January 16, 2019

A Poker-Playing Robot Goes to Work for the Pentagon

Featuring Gregory C. Allen

Source: Wired

Journalist Tom Simonite

In 2017, a poker bot called Libratus made headlines when it roundly defeated four top human players at no-limit Texas Hold ‘Em. Now, Libratus’ technology is being adapted to take on opponents of a different kind—in service of the US military.

Libratus—Latin for balanced—was created by researchers from Carnegie Mellon University to test ideas for automated decisionmaking based on game theory. Early last year, the professor who led the project, Tuomas Sandholm, founded a startup called Strategy Robot to adapt his lab's game-playing technology for government use, such as in war games and simulations used to explore military strategy and planning. Late in August, public records show, the company received a two-year contract of up to $10 million with the US Army. It is described as “in support of” a Pentagon agency called the Defense Innovation Unit, created in 2015 to woo Silicon Valley and speed US military adoption of new technology.

Libratus’ defeat of poker pros in 2017 was seen as a milestone in AI because the card game has complex features lacking in the board games most prominently mastered by computers. In chess and Go, every piece is exposed for both players to see, making them what are called perfect information games. In poker, not all cards are visible, meaning that—as in many real-life scenarios—some information needed to calculate the true state of play is unknown.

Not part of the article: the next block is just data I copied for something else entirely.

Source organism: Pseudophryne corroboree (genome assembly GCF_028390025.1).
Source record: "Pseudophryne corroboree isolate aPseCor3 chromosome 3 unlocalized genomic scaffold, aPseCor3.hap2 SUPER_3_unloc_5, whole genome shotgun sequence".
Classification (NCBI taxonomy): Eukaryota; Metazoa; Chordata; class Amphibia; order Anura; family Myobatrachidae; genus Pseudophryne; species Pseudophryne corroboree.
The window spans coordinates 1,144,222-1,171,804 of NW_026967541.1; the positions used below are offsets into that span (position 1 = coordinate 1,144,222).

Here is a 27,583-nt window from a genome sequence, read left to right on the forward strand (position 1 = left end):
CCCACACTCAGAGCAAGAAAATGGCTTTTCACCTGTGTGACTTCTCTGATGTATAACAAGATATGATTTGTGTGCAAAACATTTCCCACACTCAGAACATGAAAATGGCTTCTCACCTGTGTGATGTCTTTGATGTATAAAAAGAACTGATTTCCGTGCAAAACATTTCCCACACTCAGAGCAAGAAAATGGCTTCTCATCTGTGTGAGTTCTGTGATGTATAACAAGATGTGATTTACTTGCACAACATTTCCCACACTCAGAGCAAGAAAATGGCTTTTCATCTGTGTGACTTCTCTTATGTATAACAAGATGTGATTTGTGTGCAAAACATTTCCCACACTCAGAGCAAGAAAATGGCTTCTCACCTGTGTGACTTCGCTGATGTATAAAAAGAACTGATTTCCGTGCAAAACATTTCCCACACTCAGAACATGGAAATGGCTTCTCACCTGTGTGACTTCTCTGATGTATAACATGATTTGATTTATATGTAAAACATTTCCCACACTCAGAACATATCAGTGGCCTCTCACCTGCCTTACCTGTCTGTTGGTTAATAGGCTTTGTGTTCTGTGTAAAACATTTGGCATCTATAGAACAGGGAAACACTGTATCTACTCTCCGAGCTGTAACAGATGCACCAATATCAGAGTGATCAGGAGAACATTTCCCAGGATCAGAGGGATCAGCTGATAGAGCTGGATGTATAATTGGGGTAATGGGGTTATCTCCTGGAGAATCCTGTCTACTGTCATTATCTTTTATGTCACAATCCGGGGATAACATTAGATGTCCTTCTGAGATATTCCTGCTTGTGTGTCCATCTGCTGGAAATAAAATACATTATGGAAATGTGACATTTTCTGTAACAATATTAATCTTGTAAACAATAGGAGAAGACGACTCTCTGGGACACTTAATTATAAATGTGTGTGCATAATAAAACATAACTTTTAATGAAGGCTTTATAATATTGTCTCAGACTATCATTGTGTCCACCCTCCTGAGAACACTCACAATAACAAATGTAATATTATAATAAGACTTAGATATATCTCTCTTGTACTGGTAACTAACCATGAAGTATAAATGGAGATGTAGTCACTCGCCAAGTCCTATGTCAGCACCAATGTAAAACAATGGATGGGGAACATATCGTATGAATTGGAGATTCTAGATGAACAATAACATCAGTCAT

Read the full article and more in WIRED.

  • Gregory C. Allen

    Former Adjunct Senior Fellow, Technology and National Security Program

    Gregory C. Allen is a former Adjunct Senior Fellow at the Center for a New American Security (CNAS) Technology and National Security Program. Mr. Allen focuses on the intersec...